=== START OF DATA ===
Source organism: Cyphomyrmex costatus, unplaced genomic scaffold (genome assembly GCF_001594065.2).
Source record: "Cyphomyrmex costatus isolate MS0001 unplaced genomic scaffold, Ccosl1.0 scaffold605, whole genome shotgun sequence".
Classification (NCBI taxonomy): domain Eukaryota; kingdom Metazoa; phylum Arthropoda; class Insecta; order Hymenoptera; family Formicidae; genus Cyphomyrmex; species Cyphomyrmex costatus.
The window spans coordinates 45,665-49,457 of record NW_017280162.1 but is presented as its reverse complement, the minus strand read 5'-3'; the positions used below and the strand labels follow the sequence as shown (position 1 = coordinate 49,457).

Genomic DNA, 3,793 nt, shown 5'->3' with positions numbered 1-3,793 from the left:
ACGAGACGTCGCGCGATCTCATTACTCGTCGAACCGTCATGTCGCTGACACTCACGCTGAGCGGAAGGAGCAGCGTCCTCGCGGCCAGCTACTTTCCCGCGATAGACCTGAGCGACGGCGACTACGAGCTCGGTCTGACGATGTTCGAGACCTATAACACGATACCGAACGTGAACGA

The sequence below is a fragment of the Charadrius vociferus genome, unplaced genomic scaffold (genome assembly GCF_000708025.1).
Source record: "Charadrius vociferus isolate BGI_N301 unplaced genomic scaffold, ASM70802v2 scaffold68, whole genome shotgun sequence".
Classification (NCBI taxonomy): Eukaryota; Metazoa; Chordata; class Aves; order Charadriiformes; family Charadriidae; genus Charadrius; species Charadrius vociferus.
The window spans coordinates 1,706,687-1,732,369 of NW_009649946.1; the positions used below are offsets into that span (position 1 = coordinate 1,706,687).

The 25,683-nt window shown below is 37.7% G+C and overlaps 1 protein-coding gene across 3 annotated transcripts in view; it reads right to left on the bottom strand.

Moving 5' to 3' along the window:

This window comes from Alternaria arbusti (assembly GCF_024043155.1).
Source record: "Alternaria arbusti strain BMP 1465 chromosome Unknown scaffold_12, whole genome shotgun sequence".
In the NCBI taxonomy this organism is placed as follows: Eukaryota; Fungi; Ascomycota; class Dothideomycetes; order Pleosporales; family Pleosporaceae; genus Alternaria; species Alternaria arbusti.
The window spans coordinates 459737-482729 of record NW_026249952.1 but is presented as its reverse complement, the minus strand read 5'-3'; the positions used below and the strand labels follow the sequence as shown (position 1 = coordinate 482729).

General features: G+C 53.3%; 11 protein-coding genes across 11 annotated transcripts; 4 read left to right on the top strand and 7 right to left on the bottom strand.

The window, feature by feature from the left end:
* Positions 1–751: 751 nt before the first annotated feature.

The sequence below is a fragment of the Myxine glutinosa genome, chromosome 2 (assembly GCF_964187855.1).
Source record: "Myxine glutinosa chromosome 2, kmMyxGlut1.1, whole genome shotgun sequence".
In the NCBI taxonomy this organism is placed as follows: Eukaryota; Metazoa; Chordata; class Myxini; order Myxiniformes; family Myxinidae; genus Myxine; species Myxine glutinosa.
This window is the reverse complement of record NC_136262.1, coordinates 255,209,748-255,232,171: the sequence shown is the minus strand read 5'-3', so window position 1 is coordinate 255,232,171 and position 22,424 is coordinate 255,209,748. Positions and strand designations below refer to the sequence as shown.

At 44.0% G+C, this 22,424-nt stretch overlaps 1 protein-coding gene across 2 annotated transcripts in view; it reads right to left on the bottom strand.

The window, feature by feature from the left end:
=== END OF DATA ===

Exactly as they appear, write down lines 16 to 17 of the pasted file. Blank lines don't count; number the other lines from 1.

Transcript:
The window spans coordinates 459737-482729 of record NW_026249952.1 but is presented as its reverse complement, the minus strand read 5'-3'; the positions used below and the strand labels follow the sequence as shown (position 1 = coordinate 482729).

General features: G+C 53.3%; 11 protein-coding genes across 11 annotated transcripts; 4 read left to right on the top strand and 7 right to left on the bottom strand.